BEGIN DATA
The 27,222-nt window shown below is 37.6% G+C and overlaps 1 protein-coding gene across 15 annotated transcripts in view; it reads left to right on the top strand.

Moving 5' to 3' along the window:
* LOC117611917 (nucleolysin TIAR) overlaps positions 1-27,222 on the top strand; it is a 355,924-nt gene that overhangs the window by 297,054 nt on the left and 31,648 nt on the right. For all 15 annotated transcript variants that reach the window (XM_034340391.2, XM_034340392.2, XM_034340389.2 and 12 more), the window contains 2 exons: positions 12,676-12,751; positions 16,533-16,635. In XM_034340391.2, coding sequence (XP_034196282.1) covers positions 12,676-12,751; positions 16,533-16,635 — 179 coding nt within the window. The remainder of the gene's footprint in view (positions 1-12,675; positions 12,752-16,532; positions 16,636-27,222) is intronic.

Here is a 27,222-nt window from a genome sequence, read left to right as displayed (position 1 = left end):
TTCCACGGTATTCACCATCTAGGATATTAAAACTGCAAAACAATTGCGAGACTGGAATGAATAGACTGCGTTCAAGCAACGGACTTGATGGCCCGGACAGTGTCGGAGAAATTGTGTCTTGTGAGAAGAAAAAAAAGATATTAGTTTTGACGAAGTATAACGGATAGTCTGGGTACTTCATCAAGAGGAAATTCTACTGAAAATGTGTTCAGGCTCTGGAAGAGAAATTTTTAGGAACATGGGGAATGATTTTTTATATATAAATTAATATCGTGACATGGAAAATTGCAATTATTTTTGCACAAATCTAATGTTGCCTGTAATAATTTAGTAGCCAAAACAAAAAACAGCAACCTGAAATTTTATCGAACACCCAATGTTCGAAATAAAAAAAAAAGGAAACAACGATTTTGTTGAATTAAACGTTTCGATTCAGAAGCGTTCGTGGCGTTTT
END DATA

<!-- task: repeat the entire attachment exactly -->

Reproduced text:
The 27,222-nt window shown below is 37.6% G+C and overlaps 1 protein-coding gene across 15 annotated transcripts in view; it reads left to right on the top strand.

Moving 5' to 3' along the window:
* LOC117611917 (nucleolysin TIAR) overlaps positions 1-27,222 on the top strand; it is a 355,924-nt gene that overhangs the window by 297,054 nt on the left and 31,648 nt on the right. For all 15 annotated transcript variants that reach the window (XM_034340391.2, XM_034340392.2, XM_034340389.2 and 12 more), the window contains 2 exons: positions 12,676-12,751; positions 16,533-16,635. In XM_034340391.2, coding sequence (XP_034196282.1) covers positions 12,676-12,751; positions 16,533-16,635 — 179 coding nt within the window. The remainder of the gene's footprint in view (positions 1-12,675; positions 12,752-16,532; positions 16,636-27,222) is intronic.

Here is a 27,222-nt window from a genome sequence, read left to right as displayed (position 1 = left end):
TTCCACGGTATTCACCATCTAGGATATTAAAACTGCAAAACAATTGCGAGACTGGAATGAATAGACTGCGTTCAAGCAACGGACTTGATGGCCCGGACAGTGTCGGAGAAATTGTGTCTTGTGAGAAGAAAAAAAAGATATTAGTTTTGACGAAGTATAACGGATAGTCTGGGTACTTCATCAAGAGGAAATTCTACTGAAAATGTGTTCAGGCTCTGGAAGAGAAATTTTTAGGAACATGGGGAATGATTTTTTATATATAAATTAATATCGTGACATGGAAAATTGCAATTATTTTTGCACAAATCTAATGTTGCCTGTAATAATTTAGTAGCCAAAACAAAAAACAGCAACCTGAAATTTTATCGAACACCCAATGTTCGAAATAAAAAAAAAAGGAAACAACGATTTTGTTGAATTAAACGTTTCGATTCAGAAGCGTTCGTGGCGTTTT